Posted by: Dean Hebert | September 30, 2008

Training: Improving 5K times through both quality and quantity

Coach Dean Hebert

Coach Dean Hebert

This inquiry comes from a reader who is a 17 year-old male runner. He writes:

I want to hear some advice on how i should go about achieving an 18 minute (flat) 3 miler. Currently this past week I did 13 miles in total with Tue – Long Run 6 miles @9:22/mile; Thur – Easy Run 2 Miles @ 9:22/mile; Sat – Warm up 5 miles 3 x 800 intervals @ 3:31/mile.

Though this week I’m taking off as my legs feel beat up and would like to listen to my body. I’m guessing at my best i could probably run 3 miles between 22-23 minutes, maybe less. Should I continue just increasing my mileage or should I go for a different approach.

An 18 minute three-mile is a very good time. It is not just jogging around or a time that someone simply trying to “get in shape” would run. Given that, this kind of time requires dedication, consistency and persistence. And this will not be reached overnight.

Given your current condition, this should be a long term goal. Without knowing lots more about you it’s difficult to say how long it might take to reach this goal. I can advise you to be patient with your progress.

Contrary to old fashioned training systems, you should simultaneously continue with your quality runs (intervals) while increasing your mileage. It is not a case of “either/or.” This will enhance your condition and speed up your overall development. This is one of the important parts of what you are asking. Yes, increase mileage. Yes, increase frequency of runs. Yes, increase quality miles (interval totals). And yes, increase the pace on specific workouts.

At this point, you have to gain some general aerobic conditioning; running-specific strength; and speed. I can state this pretty definitively since you are fatigued/sore after modest running; your mileage is low for optimal physiological improvements; and you aren’t running your goal race pace at all. You are on the right track (pun intended) doing those 800s. You are right to get that one longer run in (6 miles).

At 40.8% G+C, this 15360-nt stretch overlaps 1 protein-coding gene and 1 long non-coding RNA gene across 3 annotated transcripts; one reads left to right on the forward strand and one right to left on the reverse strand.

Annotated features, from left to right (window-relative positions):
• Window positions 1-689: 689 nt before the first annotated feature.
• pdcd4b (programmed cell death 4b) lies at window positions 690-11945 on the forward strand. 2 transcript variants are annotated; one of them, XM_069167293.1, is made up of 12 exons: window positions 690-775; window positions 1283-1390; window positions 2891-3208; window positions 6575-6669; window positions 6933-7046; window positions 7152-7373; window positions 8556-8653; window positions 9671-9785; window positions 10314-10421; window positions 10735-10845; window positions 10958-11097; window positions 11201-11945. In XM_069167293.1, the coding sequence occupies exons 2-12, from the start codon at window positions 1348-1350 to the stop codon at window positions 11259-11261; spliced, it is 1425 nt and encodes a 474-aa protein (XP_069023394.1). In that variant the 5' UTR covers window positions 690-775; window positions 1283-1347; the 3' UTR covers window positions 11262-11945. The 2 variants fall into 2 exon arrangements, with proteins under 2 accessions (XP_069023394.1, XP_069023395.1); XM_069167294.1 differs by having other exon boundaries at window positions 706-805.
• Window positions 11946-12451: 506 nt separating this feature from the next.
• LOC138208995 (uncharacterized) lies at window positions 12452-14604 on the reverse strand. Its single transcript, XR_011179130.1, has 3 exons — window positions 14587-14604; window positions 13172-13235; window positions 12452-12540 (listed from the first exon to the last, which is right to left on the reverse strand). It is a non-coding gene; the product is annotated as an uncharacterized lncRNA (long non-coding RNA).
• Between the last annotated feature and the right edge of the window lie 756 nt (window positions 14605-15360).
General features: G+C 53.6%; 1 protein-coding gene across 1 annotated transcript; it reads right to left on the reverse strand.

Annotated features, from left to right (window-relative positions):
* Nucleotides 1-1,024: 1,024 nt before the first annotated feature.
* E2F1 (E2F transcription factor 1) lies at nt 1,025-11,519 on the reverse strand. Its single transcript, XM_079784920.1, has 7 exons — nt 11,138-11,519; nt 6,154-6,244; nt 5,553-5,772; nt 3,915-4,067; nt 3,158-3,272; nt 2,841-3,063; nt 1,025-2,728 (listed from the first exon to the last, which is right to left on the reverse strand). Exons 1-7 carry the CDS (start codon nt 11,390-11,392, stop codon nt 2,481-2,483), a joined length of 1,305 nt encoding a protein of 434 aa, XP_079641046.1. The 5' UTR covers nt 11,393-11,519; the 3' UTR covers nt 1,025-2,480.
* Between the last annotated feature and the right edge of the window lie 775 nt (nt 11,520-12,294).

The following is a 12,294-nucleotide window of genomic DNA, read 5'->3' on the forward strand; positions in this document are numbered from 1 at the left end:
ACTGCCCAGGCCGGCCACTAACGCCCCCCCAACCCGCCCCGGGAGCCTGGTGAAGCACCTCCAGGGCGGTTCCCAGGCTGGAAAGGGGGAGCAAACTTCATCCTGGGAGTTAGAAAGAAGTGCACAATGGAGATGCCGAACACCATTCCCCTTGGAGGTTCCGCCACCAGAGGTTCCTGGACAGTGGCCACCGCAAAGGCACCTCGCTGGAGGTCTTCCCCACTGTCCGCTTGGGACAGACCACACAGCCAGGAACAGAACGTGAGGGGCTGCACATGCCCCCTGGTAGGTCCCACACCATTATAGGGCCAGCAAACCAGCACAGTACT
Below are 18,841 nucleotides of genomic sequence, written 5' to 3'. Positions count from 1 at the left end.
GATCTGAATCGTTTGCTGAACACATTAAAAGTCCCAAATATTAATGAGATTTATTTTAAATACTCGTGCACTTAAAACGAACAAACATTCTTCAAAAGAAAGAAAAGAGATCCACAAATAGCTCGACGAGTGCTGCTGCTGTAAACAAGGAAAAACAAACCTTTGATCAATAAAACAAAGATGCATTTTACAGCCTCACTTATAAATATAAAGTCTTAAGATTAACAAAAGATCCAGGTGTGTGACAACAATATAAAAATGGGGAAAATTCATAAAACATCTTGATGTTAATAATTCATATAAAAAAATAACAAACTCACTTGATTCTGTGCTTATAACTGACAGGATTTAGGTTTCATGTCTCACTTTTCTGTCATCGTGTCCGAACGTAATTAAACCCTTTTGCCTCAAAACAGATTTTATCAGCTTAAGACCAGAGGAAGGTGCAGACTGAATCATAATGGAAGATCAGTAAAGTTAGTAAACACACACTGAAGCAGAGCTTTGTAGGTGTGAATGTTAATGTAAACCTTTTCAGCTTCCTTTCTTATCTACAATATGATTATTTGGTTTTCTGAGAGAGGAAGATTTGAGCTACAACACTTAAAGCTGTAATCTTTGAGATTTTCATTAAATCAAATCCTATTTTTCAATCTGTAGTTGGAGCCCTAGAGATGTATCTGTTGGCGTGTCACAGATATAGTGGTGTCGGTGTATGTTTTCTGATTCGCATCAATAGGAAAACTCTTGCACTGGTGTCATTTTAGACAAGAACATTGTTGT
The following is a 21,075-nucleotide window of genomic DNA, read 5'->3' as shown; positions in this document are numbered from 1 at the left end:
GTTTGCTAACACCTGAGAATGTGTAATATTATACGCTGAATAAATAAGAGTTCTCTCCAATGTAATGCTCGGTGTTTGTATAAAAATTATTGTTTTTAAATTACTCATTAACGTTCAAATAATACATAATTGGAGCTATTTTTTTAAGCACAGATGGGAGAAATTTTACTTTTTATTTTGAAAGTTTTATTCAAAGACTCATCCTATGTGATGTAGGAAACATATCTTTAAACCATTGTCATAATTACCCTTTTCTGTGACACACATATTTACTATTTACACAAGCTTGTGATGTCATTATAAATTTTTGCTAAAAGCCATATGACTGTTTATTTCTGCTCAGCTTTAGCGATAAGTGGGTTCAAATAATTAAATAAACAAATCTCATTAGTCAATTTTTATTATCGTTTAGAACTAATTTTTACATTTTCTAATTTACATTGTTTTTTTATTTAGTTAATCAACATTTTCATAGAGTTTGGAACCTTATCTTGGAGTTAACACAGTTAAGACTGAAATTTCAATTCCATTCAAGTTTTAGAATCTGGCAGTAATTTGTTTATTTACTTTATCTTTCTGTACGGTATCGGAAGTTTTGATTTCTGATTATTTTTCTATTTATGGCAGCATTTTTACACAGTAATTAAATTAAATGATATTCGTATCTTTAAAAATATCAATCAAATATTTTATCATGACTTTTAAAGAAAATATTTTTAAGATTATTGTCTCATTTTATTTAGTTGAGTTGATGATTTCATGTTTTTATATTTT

Gradually build up to running 4-5 times a week and increase your mileage (gradually!) to 25-30 miles per week. I would see this as a minimum to be where you want to be. I have many runners running between 20-30 miles per week who can run sub-18 for three miles. Even so, none of them got there overnight.

You will need to incorporate some “goal” paced workouts. That means, if you want to run 18 for three miles – that is 6:00 mile pace. Introduce in small increments some intervals at that pace. You can start with just a few 400s at 1:30/400 for instance with a 1:00 rest between. Over time, increase these to 12, 16 and even 20×400. You’ll also need to increase the distance of the interval along the line so now you maintain 3:00 pace for some 800s for instance. You’ll want to incorporate some faster than goal paced intervals as well.

Want to know your current potential for 3 miles without racing that full distance?
Run a mile and a half on a track for time… all out. You can then use Horwill’s formula to estimate your current potential. Add four seconds per 400 each time you double the distance. (Example: If you run 9:00 for 1.5 miles which is an average of 1:30/lap; add :04 per lap and that will be your average pace for 3 miles; 1:34/lap X 12 = 18:48. My experience in using this formula is that novice runners will be slightly slower yet than this.).

Short of creating a complete personally designed program, you at least get the idea of how to progress. Now make a few adjustments and keep it going. Log your workouts to keep yourself on track and motivated. You will see the progress.

Coach Dean Hebert, Tempe Arizona, USA
Contributing Editor, Running Advice and News
http://www.running-advice.com

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